One of the best parts of winter on the west coast is seeing the ocean during storm season. I filmed this video at Sitchanalth / Willows Beach last week, when high winds and several days of rain had pulled the full force of the elements into play even along this relatively sleepy stretch of shore. The combined force of the waves and a rushing outflow shook the railing I sat on to take some of the clips, and the whole scene was a reminder that the ocean remains wild and powerful, even as it creeps ever-closer to our well-ordered suburban parks. The editing emphasizes patterns and sounds (and a little of the impossible) — watch with headphones if you can, and take a moment to enjoy this small shoreline meditation.
What does it mean if robots can write poetry? As artificial intelligence grows, don’t we always turn to the arts as the last refuge and proof of humanity? Do bots like poem.exe prove that there’s nothing technology can’t do?? Is all poetry a scam???
Probably not; the bot is created by a human, after all, and so are its source materials: according to the poem.exe website, the basis for the poems is a corpus comprised largely of English translations of haiku, supplemented by other short poetry and some word substitutions. The project is less proof of a robot uprising than a continuation of the long-standing poetic tradition of found poetry, which dates back as far as 4th century centos comprised of re-assembled Virgil. But projects like this are exciting in that they continue to raise questions about what poetry can be, and how new tools can create new ways to play with language.
poem.exe has long been one of my favourite twitter bots because its products are consistently charming: while not every tweet is a winner, the bot consistently produces captivating imagery, and in some ways the incongruity of the random selection only heightens the effect: poetry is about making things new, about seeing the world in fresh and vivid ways, and a bot’s lack of self-doubt leaves it free to make bold (though sometimes absurd) juxtapositions. Like a human poet, the bot “reads” a selection of poetry and then assembles its own work, in this case based on constraints for the number of lines and appropriateness to the current season; unlike a human poet, the bot is relatively unfettered by more abstract concerns with what might be considered “good” or “bad.”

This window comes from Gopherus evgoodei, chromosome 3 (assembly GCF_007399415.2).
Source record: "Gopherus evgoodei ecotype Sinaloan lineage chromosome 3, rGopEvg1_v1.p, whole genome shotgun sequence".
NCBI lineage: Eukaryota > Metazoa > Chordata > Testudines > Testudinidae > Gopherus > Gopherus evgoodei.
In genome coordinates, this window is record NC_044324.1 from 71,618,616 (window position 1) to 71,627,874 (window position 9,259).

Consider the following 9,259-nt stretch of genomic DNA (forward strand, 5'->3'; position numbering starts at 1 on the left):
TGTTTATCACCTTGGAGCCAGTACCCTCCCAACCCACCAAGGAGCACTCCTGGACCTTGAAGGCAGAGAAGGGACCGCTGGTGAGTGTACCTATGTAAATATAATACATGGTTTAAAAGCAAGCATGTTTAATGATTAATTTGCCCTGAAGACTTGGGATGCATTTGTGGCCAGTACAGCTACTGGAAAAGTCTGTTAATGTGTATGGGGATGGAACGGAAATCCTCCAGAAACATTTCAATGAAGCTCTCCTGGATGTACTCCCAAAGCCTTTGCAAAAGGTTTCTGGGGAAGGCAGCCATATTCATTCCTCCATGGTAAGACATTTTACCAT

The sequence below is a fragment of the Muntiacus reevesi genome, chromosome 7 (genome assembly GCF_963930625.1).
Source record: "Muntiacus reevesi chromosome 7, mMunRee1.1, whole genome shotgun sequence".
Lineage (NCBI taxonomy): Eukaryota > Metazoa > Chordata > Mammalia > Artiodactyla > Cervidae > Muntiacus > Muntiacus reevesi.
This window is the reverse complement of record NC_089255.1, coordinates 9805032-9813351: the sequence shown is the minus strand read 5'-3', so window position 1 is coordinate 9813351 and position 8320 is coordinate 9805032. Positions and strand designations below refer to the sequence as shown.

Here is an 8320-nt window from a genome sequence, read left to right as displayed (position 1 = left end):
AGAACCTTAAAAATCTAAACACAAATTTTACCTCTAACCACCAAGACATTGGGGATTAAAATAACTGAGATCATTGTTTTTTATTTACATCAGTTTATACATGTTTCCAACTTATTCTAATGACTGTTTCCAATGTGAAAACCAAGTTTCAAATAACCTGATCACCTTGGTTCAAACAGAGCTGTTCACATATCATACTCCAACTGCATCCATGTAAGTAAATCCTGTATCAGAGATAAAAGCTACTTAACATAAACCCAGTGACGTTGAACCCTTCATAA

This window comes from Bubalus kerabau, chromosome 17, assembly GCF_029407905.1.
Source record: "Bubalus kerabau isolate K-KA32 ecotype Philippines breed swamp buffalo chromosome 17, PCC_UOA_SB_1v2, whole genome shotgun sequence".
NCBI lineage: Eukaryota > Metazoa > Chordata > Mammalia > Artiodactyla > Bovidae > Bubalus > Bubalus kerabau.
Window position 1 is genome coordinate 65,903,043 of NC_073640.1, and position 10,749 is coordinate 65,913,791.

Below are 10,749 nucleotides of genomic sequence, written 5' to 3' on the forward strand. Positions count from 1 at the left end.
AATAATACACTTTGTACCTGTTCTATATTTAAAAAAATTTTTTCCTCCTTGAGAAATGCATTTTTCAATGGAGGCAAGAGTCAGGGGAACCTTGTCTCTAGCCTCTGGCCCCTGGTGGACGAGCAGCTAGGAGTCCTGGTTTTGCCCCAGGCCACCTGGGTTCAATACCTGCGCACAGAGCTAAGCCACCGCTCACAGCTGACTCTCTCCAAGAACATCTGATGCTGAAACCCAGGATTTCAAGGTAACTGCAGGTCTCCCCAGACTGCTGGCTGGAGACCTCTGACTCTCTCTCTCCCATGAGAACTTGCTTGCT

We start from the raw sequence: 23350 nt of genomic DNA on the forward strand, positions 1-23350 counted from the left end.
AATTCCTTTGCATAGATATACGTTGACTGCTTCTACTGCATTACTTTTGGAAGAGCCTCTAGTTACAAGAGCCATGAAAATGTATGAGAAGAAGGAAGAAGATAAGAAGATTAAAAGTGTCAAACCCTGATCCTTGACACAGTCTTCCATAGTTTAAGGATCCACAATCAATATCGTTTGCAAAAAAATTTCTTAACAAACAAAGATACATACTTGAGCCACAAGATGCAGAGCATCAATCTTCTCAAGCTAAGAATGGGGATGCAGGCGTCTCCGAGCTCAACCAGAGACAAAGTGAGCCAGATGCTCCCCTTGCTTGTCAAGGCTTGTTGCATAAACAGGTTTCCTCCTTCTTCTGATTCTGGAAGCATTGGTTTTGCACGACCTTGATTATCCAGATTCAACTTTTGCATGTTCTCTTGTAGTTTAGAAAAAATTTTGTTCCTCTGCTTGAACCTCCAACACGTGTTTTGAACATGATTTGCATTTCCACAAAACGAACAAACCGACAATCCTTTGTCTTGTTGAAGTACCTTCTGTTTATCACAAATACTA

Drawing from haiku is perhaps a particularly strong choice in terms of creating enjoyable poetry without human intervention; my impressions from what I’ve learned about Eastern poetic traditions, especially haiku and Taoist poetry, is that these poetics aren’t necessarily meant to be about individual human experiences — the poet is a vehicle for conveying wisdom and emotion that already exists, through simple and vivid descriptions of nature. If these observational forms of poetry are about reducing the speaker’s presence to create a truer vision of the world, maybe this further step away through the use of technology can allow an even purer view, or at least create another layer of meaning.
Ultimately, poem.exe might just be a fun project and a soothing presence in the twitter-sphere. But any way that technology can be used to play with the boundaries of art — to connect old and new in unexpected ways — strikes me as a hint as to how we can continue to move forward: to create poetry that engages with the digital world not just superficially, but structurally; to create art that keeps up with the internet’s frenetic pace, yet remains an oasis among it.